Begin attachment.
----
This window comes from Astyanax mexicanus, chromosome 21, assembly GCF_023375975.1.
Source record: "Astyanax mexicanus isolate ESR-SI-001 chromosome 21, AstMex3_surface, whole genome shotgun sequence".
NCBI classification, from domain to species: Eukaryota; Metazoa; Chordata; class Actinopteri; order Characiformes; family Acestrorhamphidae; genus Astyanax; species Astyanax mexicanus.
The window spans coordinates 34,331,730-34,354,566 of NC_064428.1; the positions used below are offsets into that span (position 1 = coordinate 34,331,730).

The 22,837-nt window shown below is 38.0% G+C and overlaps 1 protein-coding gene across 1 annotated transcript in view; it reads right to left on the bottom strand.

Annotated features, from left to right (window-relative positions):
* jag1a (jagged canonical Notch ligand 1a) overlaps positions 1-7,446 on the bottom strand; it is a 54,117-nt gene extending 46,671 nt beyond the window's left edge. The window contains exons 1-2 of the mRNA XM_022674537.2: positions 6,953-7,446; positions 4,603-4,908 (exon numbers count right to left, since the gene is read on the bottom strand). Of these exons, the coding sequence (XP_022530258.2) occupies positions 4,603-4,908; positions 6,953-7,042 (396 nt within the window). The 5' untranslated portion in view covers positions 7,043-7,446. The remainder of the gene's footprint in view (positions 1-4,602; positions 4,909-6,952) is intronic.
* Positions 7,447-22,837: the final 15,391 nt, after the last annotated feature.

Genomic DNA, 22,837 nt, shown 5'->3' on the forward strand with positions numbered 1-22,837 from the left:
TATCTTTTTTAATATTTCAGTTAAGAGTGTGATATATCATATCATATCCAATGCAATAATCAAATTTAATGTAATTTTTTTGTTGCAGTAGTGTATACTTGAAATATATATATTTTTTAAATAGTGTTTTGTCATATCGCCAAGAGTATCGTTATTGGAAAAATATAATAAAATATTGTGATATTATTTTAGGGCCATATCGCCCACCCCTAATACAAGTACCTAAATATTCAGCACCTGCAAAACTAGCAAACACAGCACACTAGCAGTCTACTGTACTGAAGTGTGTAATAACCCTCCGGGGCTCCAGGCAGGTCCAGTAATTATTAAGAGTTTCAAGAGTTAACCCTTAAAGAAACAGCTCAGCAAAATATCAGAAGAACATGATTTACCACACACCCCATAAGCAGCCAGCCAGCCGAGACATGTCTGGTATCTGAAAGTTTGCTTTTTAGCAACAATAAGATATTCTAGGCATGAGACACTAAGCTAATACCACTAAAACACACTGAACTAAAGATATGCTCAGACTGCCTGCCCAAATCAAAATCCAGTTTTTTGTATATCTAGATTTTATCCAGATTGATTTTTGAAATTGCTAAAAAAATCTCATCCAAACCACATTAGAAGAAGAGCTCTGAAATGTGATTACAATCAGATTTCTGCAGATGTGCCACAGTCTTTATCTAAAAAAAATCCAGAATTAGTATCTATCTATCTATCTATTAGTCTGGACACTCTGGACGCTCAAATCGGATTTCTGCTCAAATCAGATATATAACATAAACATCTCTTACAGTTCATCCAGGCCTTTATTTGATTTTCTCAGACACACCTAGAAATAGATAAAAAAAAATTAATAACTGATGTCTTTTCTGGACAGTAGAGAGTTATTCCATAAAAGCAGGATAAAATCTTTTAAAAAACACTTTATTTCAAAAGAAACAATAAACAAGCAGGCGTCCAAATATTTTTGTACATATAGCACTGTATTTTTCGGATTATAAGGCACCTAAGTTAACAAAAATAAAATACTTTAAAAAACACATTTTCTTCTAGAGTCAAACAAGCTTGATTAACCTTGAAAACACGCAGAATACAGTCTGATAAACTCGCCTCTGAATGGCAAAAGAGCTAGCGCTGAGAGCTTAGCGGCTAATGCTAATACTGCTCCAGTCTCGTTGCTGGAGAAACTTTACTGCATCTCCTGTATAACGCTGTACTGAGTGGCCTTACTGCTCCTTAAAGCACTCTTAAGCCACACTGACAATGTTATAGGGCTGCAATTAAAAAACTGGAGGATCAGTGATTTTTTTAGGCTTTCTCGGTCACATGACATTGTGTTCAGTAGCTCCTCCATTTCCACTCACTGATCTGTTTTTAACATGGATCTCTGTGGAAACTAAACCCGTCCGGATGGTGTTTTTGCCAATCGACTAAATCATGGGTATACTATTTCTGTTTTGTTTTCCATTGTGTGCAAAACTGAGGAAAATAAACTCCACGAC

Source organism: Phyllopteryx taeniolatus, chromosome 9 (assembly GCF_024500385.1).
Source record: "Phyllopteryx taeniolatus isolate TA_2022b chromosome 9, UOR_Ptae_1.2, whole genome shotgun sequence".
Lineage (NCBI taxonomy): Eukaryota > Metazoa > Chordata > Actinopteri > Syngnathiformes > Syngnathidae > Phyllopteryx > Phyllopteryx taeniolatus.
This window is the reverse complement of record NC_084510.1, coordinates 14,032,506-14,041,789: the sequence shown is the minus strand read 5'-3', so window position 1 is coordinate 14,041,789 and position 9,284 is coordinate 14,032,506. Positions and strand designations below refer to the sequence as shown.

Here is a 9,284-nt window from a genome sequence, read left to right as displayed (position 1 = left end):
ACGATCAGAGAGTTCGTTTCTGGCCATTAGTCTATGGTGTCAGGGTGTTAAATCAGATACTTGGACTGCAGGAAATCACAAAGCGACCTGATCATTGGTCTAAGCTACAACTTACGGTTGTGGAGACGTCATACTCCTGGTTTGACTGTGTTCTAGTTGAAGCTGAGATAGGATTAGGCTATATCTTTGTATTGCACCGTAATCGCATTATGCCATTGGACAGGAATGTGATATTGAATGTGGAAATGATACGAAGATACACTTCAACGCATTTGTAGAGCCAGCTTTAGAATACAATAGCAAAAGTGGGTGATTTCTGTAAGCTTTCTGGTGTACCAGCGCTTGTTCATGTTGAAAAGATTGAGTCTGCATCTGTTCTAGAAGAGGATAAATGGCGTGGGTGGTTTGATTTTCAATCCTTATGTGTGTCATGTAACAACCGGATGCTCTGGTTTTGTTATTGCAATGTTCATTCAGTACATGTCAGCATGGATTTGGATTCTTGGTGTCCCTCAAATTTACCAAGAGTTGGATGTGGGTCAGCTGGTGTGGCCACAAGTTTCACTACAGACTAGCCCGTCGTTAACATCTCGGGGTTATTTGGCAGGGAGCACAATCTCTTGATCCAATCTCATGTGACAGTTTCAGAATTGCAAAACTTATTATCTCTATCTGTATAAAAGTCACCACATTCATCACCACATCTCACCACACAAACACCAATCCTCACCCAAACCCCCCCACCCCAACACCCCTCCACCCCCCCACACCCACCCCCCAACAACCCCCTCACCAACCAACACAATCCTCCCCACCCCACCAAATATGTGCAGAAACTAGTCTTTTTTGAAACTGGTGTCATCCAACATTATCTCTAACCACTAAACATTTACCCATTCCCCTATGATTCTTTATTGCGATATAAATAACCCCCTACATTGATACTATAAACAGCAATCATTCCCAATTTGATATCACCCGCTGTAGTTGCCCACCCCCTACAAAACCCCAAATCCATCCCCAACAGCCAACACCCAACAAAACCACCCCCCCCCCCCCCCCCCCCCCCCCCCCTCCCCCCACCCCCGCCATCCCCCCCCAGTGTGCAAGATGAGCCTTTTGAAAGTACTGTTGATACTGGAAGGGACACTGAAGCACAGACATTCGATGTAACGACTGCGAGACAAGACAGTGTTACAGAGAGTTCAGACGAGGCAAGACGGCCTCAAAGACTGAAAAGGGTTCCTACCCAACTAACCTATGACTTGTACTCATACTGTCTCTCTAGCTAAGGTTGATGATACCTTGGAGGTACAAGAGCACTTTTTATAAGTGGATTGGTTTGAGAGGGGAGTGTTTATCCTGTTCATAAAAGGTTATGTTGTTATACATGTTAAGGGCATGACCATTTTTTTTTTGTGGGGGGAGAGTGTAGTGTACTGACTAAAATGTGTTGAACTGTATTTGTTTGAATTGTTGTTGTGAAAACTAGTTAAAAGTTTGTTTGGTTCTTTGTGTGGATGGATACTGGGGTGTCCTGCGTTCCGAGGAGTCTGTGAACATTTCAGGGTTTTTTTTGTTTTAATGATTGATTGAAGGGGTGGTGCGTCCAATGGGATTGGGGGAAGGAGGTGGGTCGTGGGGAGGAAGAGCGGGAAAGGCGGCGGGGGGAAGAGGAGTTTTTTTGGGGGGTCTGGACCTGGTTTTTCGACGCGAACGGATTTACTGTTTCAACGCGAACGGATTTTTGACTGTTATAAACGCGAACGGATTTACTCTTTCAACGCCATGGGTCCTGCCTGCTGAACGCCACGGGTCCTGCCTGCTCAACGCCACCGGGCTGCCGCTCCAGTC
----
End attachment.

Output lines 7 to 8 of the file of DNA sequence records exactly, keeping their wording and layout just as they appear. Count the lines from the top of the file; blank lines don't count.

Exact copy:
* jag1a (jagged canonical Notch ligand 1a) overlaps positions 1-7,446 on the bottom strand; it is a 54,117-nt gene extending 46,671 nt beyond the window's left edge. The window contains exons 1-2 of the mRNA XM_022674537.2: positions 6,953-7,446; positions 4,603-4,908 (exon numbers count right to left, since the gene is read on the bottom strand). Of these exons, the coding sequence (XP_022530258.2) occupies positions 4,603-4,908; positions 6,953-7,042 (396 nt within the window). The 5' untranslated portion in view covers positions 7,043-7,446. The remainder of the gene's footprint in view (positions 1-4,602; positions 4,909-6,952) is intronic.
* Positions 7,447-22,837: the final 15,391 nt, after the last annotated feature.